Assessing cognitive therapy skills comprehension, acquisition, and use by means of an independent observer version of the Skills of Cognitive Therapy (SoCT-IO)

Gregory K. Brown, Michael E. Thase, Jeffrey R. Vittengl, Patricia D. Borman, Lee Anna Clark, Robin B. Jarrett

Research output: Contribution to journalArticle

3 Scopus citations

Abstract

The purposes of this study were (a) to describe the adaptation and psychometric properties of the Skills for Cognitive Therapy (SoCT) measure for use by an independent observer (SoCT-IO) who rates the cognitive therapy (CT) skill acquisition, comprehension, and use by depressed adults and (b) to compare ratings of CT skill comprehension, acquisition, and use by independent observers to those by patients and therapists. Like the other SoCT versions, the SoCT-IO consists of 8 items that assess patients' comprehension, acquisition, and use of cognitive and behavioral skills for managing depressive symptoms, using a 5-point Likert-type scale. Four experienced raters (2 doctoral-level CT therapists and 2 bachelor-level nontherapists) used the SoCT-IO to rate 80 CT videotapes from both mid and later sessions in acute-phase CT from a randomized controlled trial for outpatients with recurrent major depression. The SoCT-IO ratings showed excellent internal consistency reliability and moderately high interrater reliability. Concurrent validity was demonstrated by convergence of the SoCT-IO with 2 other versions of the SoCT, 1 completed by therapists (SoCT-O) and the other by patients (SoCT-P). SoCT-IO ratings evidenced good predictive validity: Independent observers' ratings of patient CT skills midphase in therapy predicted treatment response even when the predictive effects of SoCT ratings by therapists and patients were controlled. The SoCT-IO is a psychometrically sound measure of CT skill comprehension, acquisition and use for rating outpatients with recurrent depression. The clinical utility and implications for using the SoCT-IO as a measure of CT skills acquisition are discussed.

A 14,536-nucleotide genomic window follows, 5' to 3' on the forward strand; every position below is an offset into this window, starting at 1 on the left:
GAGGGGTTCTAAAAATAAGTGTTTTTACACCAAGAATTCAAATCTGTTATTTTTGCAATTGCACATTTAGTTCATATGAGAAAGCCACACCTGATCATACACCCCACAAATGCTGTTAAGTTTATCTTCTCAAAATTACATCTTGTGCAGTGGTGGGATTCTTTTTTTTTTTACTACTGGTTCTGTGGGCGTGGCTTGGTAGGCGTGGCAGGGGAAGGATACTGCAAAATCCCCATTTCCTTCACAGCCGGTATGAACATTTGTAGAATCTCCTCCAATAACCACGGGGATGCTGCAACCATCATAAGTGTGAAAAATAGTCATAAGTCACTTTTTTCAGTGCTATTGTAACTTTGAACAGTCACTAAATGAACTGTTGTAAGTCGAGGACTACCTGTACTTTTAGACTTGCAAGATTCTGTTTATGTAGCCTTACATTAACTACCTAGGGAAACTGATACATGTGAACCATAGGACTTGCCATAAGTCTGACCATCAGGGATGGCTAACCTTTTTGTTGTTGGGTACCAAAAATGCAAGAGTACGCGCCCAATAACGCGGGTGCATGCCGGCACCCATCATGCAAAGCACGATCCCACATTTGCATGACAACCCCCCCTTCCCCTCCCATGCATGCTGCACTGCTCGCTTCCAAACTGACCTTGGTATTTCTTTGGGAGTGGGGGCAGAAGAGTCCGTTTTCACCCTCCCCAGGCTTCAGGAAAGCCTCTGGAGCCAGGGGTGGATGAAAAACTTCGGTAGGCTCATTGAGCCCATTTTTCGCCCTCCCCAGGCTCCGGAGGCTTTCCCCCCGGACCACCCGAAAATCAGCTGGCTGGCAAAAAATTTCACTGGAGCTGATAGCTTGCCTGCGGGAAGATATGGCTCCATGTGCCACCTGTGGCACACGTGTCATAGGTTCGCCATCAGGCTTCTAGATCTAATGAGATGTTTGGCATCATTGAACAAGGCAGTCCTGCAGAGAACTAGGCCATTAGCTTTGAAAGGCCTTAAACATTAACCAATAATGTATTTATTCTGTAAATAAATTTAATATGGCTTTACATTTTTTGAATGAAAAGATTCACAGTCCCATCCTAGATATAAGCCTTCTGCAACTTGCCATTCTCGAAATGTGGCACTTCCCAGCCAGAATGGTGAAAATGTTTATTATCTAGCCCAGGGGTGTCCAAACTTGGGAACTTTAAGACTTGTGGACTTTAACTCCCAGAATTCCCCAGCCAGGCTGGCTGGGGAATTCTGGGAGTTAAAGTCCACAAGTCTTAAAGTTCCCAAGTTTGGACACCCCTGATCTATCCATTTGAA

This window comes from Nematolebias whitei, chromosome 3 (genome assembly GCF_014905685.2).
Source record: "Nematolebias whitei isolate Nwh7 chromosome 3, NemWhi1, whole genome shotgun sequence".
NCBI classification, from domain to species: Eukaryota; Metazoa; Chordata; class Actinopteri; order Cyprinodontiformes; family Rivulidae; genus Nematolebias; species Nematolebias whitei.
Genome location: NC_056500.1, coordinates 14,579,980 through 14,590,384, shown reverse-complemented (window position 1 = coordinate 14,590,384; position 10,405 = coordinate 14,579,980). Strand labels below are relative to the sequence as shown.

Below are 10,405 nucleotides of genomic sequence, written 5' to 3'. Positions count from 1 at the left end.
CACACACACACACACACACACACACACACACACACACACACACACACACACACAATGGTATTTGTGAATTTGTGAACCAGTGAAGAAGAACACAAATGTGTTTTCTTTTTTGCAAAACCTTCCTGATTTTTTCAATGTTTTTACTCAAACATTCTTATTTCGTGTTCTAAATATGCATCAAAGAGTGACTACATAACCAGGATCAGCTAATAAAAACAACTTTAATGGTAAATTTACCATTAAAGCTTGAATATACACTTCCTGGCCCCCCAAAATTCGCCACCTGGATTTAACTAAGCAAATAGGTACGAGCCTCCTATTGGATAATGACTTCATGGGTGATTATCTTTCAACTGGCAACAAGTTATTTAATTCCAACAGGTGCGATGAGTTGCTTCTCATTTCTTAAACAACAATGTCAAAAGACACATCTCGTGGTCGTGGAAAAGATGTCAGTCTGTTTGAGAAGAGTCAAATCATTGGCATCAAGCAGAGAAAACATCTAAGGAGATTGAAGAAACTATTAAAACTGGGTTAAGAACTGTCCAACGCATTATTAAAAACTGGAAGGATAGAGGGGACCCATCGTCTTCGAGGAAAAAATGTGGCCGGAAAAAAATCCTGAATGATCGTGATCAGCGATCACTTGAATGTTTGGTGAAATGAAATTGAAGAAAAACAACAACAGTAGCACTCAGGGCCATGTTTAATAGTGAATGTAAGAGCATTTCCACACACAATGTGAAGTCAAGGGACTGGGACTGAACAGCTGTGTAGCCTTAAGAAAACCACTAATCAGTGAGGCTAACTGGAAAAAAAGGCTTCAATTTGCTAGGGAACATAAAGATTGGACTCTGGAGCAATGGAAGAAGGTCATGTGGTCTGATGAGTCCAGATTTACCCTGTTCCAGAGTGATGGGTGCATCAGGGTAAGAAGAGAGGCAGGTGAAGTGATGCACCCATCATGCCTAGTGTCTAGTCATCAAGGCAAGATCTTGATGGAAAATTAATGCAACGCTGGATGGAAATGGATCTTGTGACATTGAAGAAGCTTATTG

Original languageEnglish (US)
Pages (from-to)205-213
Number of pages9
JournalPsychological Assessment
Volume28
Issue number2
DOIs
StatePublished - Feb 1 2016

Keywords

  • Acquisition and use
  • Assessment
  • Cognitive therapy
  • Depression
  • Skill comprehension

ASJC Scopus subject areas

  • Psychiatry and Mental health
  • Clinical Psychology

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